Sieta hopes that the sacred cow called “free trade” does not turn out to be a Trojan horse for India

A Scottish European Milk Board colleague sent this report written by Sieta van Keimpema Vice-President of the EMB.

Sieta writes:

At the invitation of Misereor and Anthra I travelled to India for a week in February, where accompanied by Armin Paasch of Misereor, I spoke with many milk producers and street dealers about the impact the planned free trade agreement between the EU and India will have on them.

Sieta sharing a platform with FDI Watch Campaign Organizer Dharmendra Kumar

The purpose of my trip to India was to speak with Indian milk producers about the European dairy sector and the European Milk Board. For the situation of the milk producers in India will be heavily affected if the EU is given the right to export dairy products to India duty free.

The meeting was most interesting. The problems of the Indian milk producers I met in Horsley Hills sound familiar to European ears: the price paid to producers does not cover production costs, the producers have no influence on the market, and the government is aiming to boost production. And the problems with their Holstein-Friesian cows are also the same as in Europe: mastitis and fertility problems.

In the afternoon we (Armin Paasch, Asja and Sagari of Anthra, and I) travelled at the invitation of the milk producers to one of their villages to see how the cows are milked and to visit the milk collection point. When we arrived the dairy cattle were already hitched up in the road. No milking shed is needed, the cows are simply milked in the road (not a problem, because there are practically no cars in this village).The milk is then driven to a collection point, analysed and taken the next day along with the morning milk to another village where there is a cooling tank. Here, too, the milk is re-tested before being put into the ‘big’ 1,000-litre tank.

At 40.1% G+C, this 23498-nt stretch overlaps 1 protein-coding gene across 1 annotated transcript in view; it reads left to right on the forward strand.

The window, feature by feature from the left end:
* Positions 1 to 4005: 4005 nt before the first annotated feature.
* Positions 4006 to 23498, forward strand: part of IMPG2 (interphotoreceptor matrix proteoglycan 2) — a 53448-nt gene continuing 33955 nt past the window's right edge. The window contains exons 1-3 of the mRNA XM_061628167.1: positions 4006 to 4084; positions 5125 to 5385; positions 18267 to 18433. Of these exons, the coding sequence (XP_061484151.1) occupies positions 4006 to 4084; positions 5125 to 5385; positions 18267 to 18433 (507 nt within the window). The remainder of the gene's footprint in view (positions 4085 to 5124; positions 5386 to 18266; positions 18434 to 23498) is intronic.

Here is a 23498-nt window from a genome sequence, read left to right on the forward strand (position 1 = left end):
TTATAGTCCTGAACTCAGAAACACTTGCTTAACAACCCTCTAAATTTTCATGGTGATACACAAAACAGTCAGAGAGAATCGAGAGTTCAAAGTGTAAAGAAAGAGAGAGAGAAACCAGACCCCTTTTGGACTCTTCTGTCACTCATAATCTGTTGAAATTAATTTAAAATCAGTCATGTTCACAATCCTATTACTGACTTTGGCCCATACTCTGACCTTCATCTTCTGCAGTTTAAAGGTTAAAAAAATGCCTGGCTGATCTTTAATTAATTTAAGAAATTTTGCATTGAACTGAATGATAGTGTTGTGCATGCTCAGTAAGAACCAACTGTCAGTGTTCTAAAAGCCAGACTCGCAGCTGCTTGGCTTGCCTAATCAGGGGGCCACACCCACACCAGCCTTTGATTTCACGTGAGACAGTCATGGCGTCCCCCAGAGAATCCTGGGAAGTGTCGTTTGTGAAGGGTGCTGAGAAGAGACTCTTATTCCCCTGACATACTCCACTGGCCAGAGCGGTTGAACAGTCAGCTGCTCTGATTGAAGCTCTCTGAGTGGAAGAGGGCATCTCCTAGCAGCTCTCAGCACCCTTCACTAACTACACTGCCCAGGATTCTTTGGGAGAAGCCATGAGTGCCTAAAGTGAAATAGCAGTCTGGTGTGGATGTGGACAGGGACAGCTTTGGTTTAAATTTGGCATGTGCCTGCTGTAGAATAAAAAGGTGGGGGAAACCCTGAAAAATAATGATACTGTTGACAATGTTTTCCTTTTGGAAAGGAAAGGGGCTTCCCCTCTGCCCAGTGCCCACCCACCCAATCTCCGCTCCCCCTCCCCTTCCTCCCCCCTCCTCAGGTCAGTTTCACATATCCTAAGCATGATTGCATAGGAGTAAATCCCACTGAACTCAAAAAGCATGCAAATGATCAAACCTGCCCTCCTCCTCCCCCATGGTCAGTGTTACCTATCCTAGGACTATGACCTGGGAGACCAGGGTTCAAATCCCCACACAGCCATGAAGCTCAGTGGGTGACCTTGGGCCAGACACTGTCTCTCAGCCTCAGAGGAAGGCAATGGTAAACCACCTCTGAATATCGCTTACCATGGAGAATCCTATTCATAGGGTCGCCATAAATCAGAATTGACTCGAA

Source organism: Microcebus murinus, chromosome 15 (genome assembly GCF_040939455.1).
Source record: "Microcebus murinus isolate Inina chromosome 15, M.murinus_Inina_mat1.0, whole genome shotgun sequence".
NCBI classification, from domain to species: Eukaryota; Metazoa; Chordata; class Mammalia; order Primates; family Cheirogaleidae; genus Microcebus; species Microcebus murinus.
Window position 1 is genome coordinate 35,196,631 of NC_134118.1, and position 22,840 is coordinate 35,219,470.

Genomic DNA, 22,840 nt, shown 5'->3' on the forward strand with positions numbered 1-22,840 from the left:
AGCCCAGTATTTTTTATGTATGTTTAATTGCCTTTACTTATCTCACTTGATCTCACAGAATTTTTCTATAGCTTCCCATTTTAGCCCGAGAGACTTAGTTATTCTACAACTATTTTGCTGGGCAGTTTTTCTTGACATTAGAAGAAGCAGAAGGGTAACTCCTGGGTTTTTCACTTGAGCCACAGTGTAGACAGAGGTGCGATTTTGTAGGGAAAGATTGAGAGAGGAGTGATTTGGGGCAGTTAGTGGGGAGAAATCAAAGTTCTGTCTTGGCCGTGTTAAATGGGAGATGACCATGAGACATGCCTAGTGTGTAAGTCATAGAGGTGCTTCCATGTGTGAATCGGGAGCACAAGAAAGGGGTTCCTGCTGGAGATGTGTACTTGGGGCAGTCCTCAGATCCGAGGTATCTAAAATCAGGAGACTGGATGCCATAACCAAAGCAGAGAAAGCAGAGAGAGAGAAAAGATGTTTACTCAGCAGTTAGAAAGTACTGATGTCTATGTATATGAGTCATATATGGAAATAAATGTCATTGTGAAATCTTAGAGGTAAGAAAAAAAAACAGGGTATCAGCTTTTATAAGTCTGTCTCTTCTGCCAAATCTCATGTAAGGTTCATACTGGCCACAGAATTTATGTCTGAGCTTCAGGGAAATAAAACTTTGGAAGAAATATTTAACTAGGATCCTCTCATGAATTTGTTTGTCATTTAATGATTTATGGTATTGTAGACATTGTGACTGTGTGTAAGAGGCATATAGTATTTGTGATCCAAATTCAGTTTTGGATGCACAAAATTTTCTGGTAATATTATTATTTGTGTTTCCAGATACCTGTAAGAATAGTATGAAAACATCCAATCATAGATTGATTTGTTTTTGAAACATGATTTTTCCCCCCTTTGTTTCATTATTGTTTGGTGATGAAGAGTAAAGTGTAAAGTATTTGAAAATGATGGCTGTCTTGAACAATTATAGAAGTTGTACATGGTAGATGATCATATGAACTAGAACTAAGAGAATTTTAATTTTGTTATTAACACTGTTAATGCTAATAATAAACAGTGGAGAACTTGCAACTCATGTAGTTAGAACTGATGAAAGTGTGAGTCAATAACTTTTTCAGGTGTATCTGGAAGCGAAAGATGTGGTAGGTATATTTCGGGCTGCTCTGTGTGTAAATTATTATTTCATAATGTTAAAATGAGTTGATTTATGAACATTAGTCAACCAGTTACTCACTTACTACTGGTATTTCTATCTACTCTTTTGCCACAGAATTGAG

In the village we saw the milk producers’ test results. They are paid by quality and fat content. The milk price fluctuates between 17 and 20 rupees (26 and 30 cents) a litre. Not much less than our average farm-gate price for 3.5/3.6% fat, as I found out.

There are hardly any milk co-operatives in India. Although the Indian government had encouraged co-operatives for years, after a change of government the conditions changed, whereby private dairies were given tax advantages over co-operatives. The fact that the wife of a minister owns a private dairy may have had something to do with it.

The next day at the collection point we spoke again with milk producers about their problems. They gave us a calculation of the cost of producing a litre of milk and a list of the problems they have with the Holstein-Friesian cows. These cows produce more milk than local breeds, but they do not tolerate the heat. It is expensive for the farmers to treat mastitis, and they are struggling with fertility problems.

Why don’t they buy local cattle, then, we asked? That would be better and more sustainable. The answer was simple: because they earn too little from producing milk, the farmers have to take out loans to be able to buy a cow. But loans are approved only if they buy Holstein-Friesian cows. So the milk producers have no choice. These people became utterly dependent on milk production because of previous free trade agreements.

Other countries with which free trade agreements were concluded have taken over the markets in many sectors. For instance in silk production, which in the region we visited used to be a good source of income for the local population. Following a free trade agreement this sector was taken over completely by the Chinese, producing cheap silk of poorer quality. It is the same with many products that used to be cultivated and produced in this region. The only option they still have is milk production. That explains the fear the farmers of the region have of future European exports. For millions of people with no land the loss of milk production means they will be forced to move to the towns and cities. But there have been no jobs in the urban areas for a long time, which is why millions of Indians have to beg for a living and live in the slums.

The EU officials and Commissioners claim that India is now a developed country that no longer needs to be protected by import duties. That is why India has to open up its markets to European products, they say.

The reality is different: hundreds of millions of Indians live on less than one euro a day. Only they don’t live, they survive.

Our European prosperity will cost human lives. Unfortunately “moral” does not come into the (strictly confidential) free trade agreement concept between the EU and India. I very much hope that the sacred cow that is called “free trade” does not turn out to be a Trojan horse for the Indians.




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